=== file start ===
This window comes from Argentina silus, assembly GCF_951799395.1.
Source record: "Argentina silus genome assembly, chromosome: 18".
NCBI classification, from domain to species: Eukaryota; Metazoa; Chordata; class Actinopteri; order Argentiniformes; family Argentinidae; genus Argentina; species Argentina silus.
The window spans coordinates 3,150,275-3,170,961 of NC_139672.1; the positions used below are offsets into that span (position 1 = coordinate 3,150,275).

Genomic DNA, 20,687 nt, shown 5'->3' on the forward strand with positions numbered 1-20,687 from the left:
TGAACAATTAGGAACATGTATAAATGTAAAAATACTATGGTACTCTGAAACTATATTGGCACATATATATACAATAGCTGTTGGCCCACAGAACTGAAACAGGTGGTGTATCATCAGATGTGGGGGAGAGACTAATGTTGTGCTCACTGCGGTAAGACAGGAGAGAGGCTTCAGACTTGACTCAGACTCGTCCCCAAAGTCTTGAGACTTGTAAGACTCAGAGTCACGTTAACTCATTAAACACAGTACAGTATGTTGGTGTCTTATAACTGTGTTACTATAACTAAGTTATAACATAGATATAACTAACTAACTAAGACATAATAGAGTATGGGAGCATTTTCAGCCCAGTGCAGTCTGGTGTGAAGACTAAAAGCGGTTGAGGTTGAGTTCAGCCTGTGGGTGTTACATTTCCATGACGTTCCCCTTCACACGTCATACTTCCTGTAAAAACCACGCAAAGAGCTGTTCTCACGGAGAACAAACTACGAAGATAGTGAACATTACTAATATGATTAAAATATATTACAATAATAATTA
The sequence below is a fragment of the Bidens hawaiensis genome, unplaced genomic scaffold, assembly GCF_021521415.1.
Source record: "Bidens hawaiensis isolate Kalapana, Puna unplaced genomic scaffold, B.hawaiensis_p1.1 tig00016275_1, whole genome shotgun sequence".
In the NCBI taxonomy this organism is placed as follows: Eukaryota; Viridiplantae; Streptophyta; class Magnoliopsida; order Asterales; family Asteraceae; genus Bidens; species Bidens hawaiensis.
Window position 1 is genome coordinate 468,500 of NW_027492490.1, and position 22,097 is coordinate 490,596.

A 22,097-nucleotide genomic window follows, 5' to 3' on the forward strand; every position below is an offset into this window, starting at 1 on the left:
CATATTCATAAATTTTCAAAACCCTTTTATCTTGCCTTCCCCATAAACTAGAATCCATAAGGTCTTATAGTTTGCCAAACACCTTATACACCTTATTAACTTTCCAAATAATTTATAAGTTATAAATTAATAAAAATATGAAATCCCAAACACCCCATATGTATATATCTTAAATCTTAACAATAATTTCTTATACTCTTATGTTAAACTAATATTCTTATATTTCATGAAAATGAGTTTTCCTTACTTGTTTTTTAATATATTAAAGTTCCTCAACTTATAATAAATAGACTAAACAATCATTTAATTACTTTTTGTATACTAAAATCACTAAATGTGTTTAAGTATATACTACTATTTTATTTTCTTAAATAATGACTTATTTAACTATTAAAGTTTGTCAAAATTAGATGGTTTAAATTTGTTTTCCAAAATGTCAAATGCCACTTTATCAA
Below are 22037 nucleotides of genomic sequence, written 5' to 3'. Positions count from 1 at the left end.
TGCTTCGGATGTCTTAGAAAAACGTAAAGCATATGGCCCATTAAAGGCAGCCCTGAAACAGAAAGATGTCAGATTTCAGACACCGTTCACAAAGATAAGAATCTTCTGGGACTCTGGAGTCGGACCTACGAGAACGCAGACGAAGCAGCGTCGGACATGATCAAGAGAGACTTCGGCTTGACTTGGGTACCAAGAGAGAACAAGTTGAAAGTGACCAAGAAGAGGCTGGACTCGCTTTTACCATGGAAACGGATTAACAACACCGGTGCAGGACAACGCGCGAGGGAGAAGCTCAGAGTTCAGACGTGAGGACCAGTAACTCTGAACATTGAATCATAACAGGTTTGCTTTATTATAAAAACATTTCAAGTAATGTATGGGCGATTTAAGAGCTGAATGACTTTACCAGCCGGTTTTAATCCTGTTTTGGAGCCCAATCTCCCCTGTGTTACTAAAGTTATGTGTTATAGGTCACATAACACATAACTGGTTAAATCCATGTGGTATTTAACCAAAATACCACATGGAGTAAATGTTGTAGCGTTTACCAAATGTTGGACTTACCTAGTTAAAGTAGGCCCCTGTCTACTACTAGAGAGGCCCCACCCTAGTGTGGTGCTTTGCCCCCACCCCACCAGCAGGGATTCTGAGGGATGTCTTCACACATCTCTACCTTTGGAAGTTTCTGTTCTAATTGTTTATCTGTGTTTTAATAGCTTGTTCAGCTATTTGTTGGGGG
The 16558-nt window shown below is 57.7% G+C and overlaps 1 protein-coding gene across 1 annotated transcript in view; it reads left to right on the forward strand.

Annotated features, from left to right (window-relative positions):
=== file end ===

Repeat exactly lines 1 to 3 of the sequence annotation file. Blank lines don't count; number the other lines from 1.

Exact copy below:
This window comes from Argentina silus, assembly GCF_951799395.1.
Source record: "Argentina silus genome assembly, chromosome: 18".
NCBI classification, from domain to species: Eukaryota; Metazoa; Chordata; class Actinopteri; order Argentiniformes; family Argentinidae; genus Argentina; species Argentina silus.